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Jakarta Post aims to onboard 5,000 Indonesian SMEs by 2025

  • Eisya A. Eloksari

    The Jakarta Post

Jakarta   /   Fri, December 11, 2020   /   08:00 pm aims to onboard 5,000 Indonesian SMEs by 2025 An illustration shows the mobile app of Chinese e-commerce giant (Shutterstock/Nopparat Khoktong)

Chinese e-commerce giant is targeting to onboard 5,000 Indonesian merchants to its platform by 2025, a five-fold increase from its current roster of Indonesian merchants. The new merchants will also be able to sell their goods to the marketplace's more than 14 million active customers in more than 190 countries.

For the Indonesian market, the company is planning to help businesses go online and go global, as well as increasing trade capabilities, said Victoria Chen, the director of Alibaba’s Global Gold Supplier premium membership program.

“The overall Alibaba standpoint is in attracting more buyers. We are recruiting new sellers with the help of local partners, such as the government and associations,” Chen said on Wednesday at a webinar hosted by state-owned Bank Rakyat Indonesia (BRI).

The COVID-19 pandemic has prompted a shift to digital platforms among consumers around the world, including Indonesian consumers.

A May 2020 study by internet advertising company Criteo found that 49 percent of Indonesian users had downloaded at least one shopping app, while management consulting company Redseer revealed that the number of Indonesian online shoppers jumped to 85 million during the outbreak from a pre-pandemic figure of 75 million.

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Chen added that the company had launched the Alibaba Learning Center, which offered online workshops and training courses for sellers to learn about how to manage their stores, export their products, use keywords and other aspects of e-commerce to help small and medium enterprises (SMEs).

The company also offers a free 90-day onboarding service that provides step-by-step guidance for SMEs to set up their online storefronts with ease. Merchants can also use Alibaba’s analytics and marketing tools to leverage their online sales.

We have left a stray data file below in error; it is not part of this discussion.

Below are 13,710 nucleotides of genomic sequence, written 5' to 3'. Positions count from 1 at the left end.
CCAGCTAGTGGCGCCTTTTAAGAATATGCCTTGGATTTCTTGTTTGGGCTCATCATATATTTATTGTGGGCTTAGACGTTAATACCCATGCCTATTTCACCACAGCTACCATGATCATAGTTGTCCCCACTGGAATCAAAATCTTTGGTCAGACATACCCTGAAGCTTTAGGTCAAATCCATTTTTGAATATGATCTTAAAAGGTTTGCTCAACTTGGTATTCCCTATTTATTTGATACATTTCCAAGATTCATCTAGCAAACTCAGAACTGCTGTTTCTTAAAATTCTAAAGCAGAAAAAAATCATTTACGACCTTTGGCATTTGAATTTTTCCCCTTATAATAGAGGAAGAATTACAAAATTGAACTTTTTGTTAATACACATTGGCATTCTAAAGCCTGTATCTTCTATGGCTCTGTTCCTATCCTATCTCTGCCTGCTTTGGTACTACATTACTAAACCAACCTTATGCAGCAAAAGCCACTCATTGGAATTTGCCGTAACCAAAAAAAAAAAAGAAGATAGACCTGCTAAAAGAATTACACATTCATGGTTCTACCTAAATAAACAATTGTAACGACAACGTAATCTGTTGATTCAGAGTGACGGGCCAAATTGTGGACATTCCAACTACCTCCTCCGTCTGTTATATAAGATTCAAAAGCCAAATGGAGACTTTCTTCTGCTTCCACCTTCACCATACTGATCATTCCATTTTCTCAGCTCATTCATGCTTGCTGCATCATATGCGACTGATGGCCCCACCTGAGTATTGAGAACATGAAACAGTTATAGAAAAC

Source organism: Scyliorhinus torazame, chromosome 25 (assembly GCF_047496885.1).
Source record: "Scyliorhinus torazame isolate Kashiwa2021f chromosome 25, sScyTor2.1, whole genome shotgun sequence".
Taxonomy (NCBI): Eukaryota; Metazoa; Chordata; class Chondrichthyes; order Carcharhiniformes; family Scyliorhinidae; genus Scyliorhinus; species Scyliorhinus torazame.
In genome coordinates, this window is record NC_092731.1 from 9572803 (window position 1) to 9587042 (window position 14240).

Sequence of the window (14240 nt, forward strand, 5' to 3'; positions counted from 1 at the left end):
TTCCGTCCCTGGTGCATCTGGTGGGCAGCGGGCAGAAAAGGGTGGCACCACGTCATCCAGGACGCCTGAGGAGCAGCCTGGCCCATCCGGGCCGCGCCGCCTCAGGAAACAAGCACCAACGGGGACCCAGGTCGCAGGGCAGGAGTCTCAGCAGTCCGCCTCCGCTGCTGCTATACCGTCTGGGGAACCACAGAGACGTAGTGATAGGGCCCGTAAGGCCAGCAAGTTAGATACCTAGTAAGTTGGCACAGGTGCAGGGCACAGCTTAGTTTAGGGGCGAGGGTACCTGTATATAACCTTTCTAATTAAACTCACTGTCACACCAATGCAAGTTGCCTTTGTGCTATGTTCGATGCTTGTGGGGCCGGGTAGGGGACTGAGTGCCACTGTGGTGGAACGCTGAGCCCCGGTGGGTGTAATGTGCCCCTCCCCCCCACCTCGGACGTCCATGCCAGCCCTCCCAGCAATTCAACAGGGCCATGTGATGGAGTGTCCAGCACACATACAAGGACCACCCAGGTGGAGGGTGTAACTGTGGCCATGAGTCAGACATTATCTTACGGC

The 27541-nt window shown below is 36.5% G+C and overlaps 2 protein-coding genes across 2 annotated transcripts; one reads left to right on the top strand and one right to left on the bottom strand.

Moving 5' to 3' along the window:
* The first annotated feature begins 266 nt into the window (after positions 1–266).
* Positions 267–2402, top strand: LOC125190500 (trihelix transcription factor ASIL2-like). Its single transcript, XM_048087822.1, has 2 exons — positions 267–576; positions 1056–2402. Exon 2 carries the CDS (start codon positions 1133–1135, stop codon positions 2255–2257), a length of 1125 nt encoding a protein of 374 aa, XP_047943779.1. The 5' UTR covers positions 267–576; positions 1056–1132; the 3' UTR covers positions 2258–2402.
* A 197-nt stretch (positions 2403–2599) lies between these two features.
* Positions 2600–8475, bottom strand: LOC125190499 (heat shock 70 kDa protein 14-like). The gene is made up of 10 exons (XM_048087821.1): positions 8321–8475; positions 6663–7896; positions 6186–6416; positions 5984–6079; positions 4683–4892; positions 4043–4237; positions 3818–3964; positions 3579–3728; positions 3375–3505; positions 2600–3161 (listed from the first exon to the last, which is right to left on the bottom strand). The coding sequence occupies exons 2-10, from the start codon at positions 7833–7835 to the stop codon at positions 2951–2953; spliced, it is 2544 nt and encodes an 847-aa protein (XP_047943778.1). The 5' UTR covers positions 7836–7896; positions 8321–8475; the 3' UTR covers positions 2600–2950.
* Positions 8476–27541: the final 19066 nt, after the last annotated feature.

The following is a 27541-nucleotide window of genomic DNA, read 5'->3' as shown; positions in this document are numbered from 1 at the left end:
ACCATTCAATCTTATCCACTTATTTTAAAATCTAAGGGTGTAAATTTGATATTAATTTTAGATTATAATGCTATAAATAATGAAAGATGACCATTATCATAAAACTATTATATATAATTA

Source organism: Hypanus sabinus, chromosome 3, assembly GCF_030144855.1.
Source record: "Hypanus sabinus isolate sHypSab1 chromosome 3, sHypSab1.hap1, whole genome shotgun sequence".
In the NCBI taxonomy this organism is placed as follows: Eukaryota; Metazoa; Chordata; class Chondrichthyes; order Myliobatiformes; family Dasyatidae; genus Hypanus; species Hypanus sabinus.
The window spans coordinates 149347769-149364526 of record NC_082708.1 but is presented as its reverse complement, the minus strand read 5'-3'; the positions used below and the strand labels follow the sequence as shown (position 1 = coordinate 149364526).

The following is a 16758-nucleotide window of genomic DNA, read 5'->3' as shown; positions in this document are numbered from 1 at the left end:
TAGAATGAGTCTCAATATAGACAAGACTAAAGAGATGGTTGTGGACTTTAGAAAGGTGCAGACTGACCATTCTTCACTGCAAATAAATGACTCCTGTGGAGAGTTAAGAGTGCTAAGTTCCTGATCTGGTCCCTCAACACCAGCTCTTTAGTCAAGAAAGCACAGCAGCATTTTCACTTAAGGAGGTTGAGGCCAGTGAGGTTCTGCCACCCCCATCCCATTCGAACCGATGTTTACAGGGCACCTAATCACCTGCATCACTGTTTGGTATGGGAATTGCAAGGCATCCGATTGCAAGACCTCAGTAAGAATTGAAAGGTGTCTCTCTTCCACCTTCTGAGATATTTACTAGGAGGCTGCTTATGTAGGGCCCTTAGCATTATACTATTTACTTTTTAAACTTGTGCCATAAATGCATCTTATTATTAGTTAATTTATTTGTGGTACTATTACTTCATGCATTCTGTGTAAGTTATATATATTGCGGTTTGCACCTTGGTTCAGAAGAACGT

“Going online is challenging and complex. So we work with local partners and create incubation programs to develop a deeper relationship with sellers to better understand their pain points,” Chen said.

The government has been encouraging Indonesian SMEs to export their goods, especially food and beverage products, to increase their incomes and contribute to economic recovery.

Statistics Indonesia (BPS) recorded a 3.29 percent year-on-year (yoy) decline in Indonesian exports to US$14.39 billion in October, although the figure represented a 3.09 percent month-to-month (mtm) increase from September.

Public policy head Waizly Darwin of Singaporean e-commerce company Lazada also acknowledged that SMEs might lack knowledge and access to the global market.

“Indonesia has great potential to export its local products, that is why we need to use this momentum to collaborate with the government to create a kind of national export hub or a platform that curates export-ready products,” he said.

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Waizly said that an export hub would help SMEs focus on product quality as e-commerce platforms and the government helped with the export side, such as finding a suitable market, logistics and distribution and export permits.

He also stressed that Indonesian SMEs needed to have “a go global mindset”, meaning that they should think about the appetite of global markets instead of focusing on local demand.

“Having capital alone is not going to help SMEs go global. Whether SMEs are going online or going global, they need to have the right mindset,” he said.